Responsibility of Managers and Administrative Heads

The University and all members of the University community share responsibility for ensuring that the work and study environment at UBC is free from discrimination and harassment.

Administrative Heads of Units bear the primary responsibility for maintaining a study and work environment free from discrimination and harassment. An Administrative Head of Unit is the Director of a service unit; Head of an academic department; Director of a centre, institute or school; Principal of a college; Dean; Associate Vice President; University Librarian; Registrar; Vice President; or President.

Tips for Managers Working with Complainants

Begin by letting the complainant tell his/her story in their own words.

Use the technique of reflective listening to aid this process. Reflective listening helps keep a conversation flowing without providing judgements regarding what is being discussed. It also provides a means of verifying what was said so that the manager’s interpretations and notes will be accurate.

Reflective listening involves:

  • summarizing what the complainant is saying
  • the summary should be purely descriptive (“so, you heard him say…”)
  • the summary should be brief and should prompt the interviewee to continue

Use open-ended, neutral questions to gather additional information.

Good questions elicit more information about the situation, what happened, what are the consequences for the individual, and what is currently happening. Do not ask a question that may be heard as questioning the integrity of the interviewee (e.g., what were you wearing when he asked you out?).

Validate feelings, not the described events.

People’s feelings should be taken at face value, and should not be discounted. If expressed feelings (i.e., I’m very afraid of him) may appear to be extreme at times, simply note them. Managers must remain objective, while also being supportive.

Managers should try to remain neutral and avoid statements that appear to make judgements. To illustrate, in response to a described incident, instead of commenting “we will not tolerate that behaviour,” you could respond “the behaviour you describe certainly cannot be tolerated.” The former may be interpreted as verification of the events described, whereas the latter is more neutral.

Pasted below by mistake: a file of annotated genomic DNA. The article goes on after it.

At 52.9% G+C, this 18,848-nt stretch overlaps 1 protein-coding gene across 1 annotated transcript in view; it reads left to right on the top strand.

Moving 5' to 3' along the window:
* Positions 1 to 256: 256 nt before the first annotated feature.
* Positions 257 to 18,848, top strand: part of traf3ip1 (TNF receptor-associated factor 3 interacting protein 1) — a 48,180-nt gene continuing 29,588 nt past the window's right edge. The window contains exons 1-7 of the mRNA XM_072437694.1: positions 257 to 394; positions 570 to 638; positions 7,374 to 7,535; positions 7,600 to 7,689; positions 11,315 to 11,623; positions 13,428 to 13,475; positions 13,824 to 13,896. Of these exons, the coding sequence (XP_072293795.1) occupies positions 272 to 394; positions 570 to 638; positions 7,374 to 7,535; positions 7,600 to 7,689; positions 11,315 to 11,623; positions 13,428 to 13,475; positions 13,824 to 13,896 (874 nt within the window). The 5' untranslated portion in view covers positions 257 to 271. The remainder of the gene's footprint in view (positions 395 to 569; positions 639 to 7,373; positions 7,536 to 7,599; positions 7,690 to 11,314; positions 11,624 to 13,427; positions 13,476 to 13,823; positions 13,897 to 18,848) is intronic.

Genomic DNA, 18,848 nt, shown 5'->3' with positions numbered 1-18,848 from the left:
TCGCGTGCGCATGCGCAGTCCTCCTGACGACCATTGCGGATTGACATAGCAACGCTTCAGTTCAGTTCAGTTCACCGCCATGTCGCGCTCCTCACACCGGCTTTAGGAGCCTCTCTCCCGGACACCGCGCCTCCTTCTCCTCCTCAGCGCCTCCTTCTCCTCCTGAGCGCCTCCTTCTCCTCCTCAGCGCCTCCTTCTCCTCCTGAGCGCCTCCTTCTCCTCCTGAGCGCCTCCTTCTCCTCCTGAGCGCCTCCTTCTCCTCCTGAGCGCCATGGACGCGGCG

Have patience.

In most situations of harassment, complainants need time to gather their thoughts and express them so the full picture is told. Furthermore, complainants are usually intimidated by coming forward and may not know exactly what they want to say. Allowing a complainant time to tell his/her story shows support. Do not proceed from one stage to the next until you are confident that you have a good understanding of the situation.

When reviewing next steps, present all available options for seeking resolution.

Refer to the Policy on Discrimination and Harassment, as well as any other relevant policies. Talk about the importance of confidentiality on the part of all parties involved in the concern.

When discussing possible resolutions, outline the advantages and disadvantages of different options, but try to let the complainant make the decision of how to proceed. Exceptions to this guideline include situations where you believe the complainant and/or others may be at risk. In those situations, you have a legal obligation to take appropriate action in a timely way.


Tips for Managers Working with Respondents

Where appropriate, invite union or employee group participation.

Begin the meeting with a respondent by discussing the purpose of the meeting.

You may want to outline:

  • The type of process you are employing in addressing the complaint brought to you
  • The nature of the allegations against the respondent
  • The goals of this meeting (hearing from him or her, exploring ways to resolve the concerns brought forward)
  • Be clear that you have not formed any judgements regarding the merits of the complaint

Present the allegations to the respondent.

The description of the allegations should be clear, concise and non-judgmental. The manager should indicate that the allegations come from the complainant, but, if true, are also of concern to management. In addition, refer to the UBC’s Policy on Discrimination & Harassment (PDF), as well as any other policies.

Offer the respondent an opportunity to respond.

Ask the respondent to tell her/his side of the situation. You want to keep the focus of the discussion on the conduct of the respondent (e.g., what did she or he do, what did she or he observe, what explanation does she or he have) and not what others may be doing. Use the same interview techniques as with the complainant to obtain the full picture of the events. Do not position yourself with either the complainant or the respondent. Be careful not to begin debating with the respondent the merits of the complaint.

Take a few moments to review what you have heard and then decide how to proceed next.

You may wish to continue by presenting some suggestions for resolution. You may want some time to reflect on the issues yourself, so should schedule another meeting.

Make sure the issues of confidentiality and retaliation are discussed.

Talk about the importance of confidentiality on the part of all parties involved in the concern.

Remind the respondent to avoid any behaviour that might be perceived as retaliation for the complaint. Be clear about how the respondent should conduct him/herself now that there is a complaint.

Set specific limits if necessary. For example, the complainant may not want any contact with the respondent until the issue is resolved. Even when the respondent wants to apologize for his or her conduct, first ensure that the complainant is willing to have direct contact.